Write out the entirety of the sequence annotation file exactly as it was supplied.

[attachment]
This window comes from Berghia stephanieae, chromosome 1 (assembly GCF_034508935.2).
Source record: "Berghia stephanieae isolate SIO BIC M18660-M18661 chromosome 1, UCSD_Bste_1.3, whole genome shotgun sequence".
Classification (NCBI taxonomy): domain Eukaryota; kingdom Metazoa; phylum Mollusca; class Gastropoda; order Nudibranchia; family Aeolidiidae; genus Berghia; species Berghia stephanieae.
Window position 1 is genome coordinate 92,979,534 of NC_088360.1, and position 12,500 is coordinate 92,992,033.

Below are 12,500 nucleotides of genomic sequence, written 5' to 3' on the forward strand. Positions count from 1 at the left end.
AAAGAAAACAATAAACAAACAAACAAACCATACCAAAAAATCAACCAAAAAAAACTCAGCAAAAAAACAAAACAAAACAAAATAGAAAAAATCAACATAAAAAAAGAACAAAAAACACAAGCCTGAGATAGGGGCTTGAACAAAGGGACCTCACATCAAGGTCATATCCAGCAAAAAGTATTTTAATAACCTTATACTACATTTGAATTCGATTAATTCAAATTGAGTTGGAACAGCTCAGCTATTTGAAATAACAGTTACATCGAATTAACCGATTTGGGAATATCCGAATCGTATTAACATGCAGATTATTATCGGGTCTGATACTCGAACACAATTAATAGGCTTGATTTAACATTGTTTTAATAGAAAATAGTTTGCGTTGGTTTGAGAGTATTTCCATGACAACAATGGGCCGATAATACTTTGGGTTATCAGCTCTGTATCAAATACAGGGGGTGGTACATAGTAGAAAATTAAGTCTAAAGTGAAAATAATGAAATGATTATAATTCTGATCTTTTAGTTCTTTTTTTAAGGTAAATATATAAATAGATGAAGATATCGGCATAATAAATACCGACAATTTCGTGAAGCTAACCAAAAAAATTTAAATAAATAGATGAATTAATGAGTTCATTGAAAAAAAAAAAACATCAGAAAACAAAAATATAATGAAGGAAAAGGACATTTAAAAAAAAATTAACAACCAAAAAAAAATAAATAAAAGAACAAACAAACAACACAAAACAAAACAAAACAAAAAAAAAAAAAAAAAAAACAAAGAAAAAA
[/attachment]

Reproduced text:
This window comes from Berghia stephanieae, chromosome 1 (assembly GCF_034508935.2).
Source record: "Berghia stephanieae isolate SIO BIC M18660-M18661 chromosome 1, UCSD_Bste_1.3, whole genome shotgun sequence".
Classification (NCBI taxonomy): domain Eukaryota; kingdom Metazoa; phylum Mollusca; class Gastropoda; order Nudibranchia; family Aeolidiidae; genus Berghia; species Berghia stephanieae.
Window position 1 is genome coordinate 92,979,534 of NC_088360.1, and position 12,500 is coordinate 92,992,033.

Below are 12,500 nucleotides of genomic sequence, written 5' to 3' on the forward strand. Positions count from 1 at the left end.
AAAGAAAACAATAAACAAACAAACAAACCATACCAAAAAATCAACCAAAAAAAACTCAGCAAAAAAACAAAACAAAACAAAATAGAAAAAATCAACATAAAAAAAGAACAAAAAACACAAGCCTGAGATAGGGGCTTGAACAAAGGGACCTCACATCAAGGTCATATCCAGCAAAAAGTATTTTAATAACCTTATACTACATTTGAATTCGATTAATTCAAATTGAGTTGGAACAGCTCAGCTATTTGAAATAACAGTTACATCGAATTAACCGATTTGGGAATATCCGAATCGTATTAACATGCAGATTATTATCGGGTCTGATACTCGAACACAATTAATAGGCTTGATTTAACATTGTTTTAATAGAAAATAGTTTGCGTTGGTTTGAGAGTATTTCCATGACAACAATGGGCCGATAATACTTTGGGTTATCAGCTCTGTATCAAATACAGGGGGTGGTACATAGTAGAAAATTAAGTCTAAAGTGAAAATAATGAAATGATTATAATTCTGATCTTTTAGTTCTTTTTTTAAGGTAAATATATAAATAGATGAAGATATCGGCATAATAAATACCGACAATTTCGTGAAGCTAACCAAAAAAATTTAAATAAATAGATGAATTAATGAGTTCATTGAAAAAAAAAAAACATCAGAAAACAAAAATATAATGAAGGAAAAGGACATTTAAAAAAAAATTAACAACCAAAAAAAAATAAATAAAAGAACAAACAAACAACACAAAACAAAACAAAACAAAAAAAAAAAAAAAAAAAACAAAGAAAAAA